On a personal level, Kruger reveals that he always feels that he behaves in a way that would keep him safe from any allegations of that kind, “so I have not felt the need to behave any differently,” he reveals.
His advice to the other lecturers is that If they feel the need to deviate from the way they teach, then it means there is a problem with the way they were teaching beforehand.
“If you were behaving in a way that is in fact proper then there is a problem. I have certainly not felt the need to deviate any way.”
This article first appeared on Jocoza.
Peter Horung stressed the importance of investigative research for radio stations, at the opening day of the Radio Days Conference at Wits University yesterday.
Radio can and should be creating news agendas and engaging in investigative research.
This is what NDR‘s Peter Hornung emphasised in a session about radio news at the fourth Joburg Radio Conference in Johannesburg. NDR is a German broadcaster and their team has won national awards for their investigative work.
Hornung said radio stations should invest in investigative research, especially because competition is getting harder, and there is a need for quality radio.[pullquote]Investigative research on radio can be better than TV[/pullquote]
“Investigative research on radio can be better than TV and better than newspapers and magazines,” said Hornung
In another room at the same time, former KayaFM station manger Charlene Deacon, shared her experiences about how she turned the ailing station around a few years ago.
Deacon became part of the station when it was only three years old but she was the ninth manager and it was already R25 million in debt. Now the station is one of the biggest talk radio stations in Johannesburg:”I knew my strategy was working when everyone said that KayaFM was a friendly station.”
Deacon also shared some leadership tips: “In running a station, say what you mean and mean what you say. Understand that the people are your power. While you’re being thick-skinned you need to be kind.” Deacon said that one of the challenges she faced was with the staff: Removing incompetent staff- recruiting the right quality … easier said than done.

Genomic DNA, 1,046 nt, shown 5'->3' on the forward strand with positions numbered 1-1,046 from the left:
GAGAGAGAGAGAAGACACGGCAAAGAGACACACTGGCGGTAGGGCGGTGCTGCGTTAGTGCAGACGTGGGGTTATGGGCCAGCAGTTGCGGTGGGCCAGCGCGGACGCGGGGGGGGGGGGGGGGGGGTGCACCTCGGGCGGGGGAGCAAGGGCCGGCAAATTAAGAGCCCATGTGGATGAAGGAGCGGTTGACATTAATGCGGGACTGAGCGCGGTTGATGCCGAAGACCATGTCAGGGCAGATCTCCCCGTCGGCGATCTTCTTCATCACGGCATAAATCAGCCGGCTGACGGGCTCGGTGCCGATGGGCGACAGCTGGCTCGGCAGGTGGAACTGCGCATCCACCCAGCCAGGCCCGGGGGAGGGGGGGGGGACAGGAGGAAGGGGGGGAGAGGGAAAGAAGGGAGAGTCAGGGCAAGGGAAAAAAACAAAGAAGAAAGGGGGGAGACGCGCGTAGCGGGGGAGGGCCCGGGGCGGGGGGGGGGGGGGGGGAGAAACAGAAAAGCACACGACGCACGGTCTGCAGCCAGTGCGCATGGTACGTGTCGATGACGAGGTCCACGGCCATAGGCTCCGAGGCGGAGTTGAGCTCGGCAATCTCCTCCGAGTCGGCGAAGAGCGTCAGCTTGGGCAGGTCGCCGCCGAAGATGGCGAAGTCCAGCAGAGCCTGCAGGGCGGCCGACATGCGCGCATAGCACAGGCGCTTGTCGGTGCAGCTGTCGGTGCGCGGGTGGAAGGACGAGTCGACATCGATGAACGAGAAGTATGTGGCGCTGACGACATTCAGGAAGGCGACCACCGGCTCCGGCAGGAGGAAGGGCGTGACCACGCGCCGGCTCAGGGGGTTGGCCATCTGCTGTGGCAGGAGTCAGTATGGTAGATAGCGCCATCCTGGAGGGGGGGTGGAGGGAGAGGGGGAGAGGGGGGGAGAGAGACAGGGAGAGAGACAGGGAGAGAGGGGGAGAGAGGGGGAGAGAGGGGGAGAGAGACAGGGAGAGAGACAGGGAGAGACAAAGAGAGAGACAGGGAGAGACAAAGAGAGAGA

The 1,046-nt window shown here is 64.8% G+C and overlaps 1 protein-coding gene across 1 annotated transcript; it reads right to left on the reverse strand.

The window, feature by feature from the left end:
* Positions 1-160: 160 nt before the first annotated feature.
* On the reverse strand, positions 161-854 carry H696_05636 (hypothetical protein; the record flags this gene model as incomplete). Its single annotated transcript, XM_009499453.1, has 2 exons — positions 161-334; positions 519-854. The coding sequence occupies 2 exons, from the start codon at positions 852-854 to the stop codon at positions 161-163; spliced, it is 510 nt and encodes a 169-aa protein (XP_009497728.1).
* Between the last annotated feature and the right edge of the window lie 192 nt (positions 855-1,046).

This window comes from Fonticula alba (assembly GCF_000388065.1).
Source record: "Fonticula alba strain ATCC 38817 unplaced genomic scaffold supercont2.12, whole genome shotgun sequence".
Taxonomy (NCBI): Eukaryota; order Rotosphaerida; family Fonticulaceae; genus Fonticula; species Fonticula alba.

Skills development in radio
Skills development and challenges around training is what Lanni Smith and Charlton Philiso addressed in yet another breakaway session. Smith is a Director of Development in the Asia-Pasific Audiovisuel Exterieur de la France while Philiso is a Senior Manager at MICT SETA (Media, Information and Communications Technology Sector Education and Training Authority.
“Skills development is a key success factor in any business. The same applies for community radios,” said Philiso. He said that one of the challenges they face is retaining skilled people once they have been trained.
The conference continues today. Visit the conference site for regular updates or follow @jhbradiodays on Twitter.
[Information taken from Wits News. Email firstname.lastname@example.org for more information.]
The annual Joburg Radio Days international conference will take place from 3 – 5 July 2013 and the programme promises to be bigger and better than before, with top South African and overseas speakers.
If you’re in radio, you can’t afford to miss this important event on the radio calendar. Hosted by the Wits Radio Academy the conference is the only one of its kind in Africa.
There are sessions of interest to commercial radio, public and community radio; to producers, managers, marketers, editors, DJs; veterans and newbies – anybody with a passion for radio.
Come to a morning, a day or the whole conference. Applications to attend the conference are now available online. Click here for more information on the topics and registration.
Date: 3 – 5 July 2013
Venue: Wits Club, West Campus, University of the Witwatersrand, Johannesburg
For enquiries, registration and costs, contact email@example.com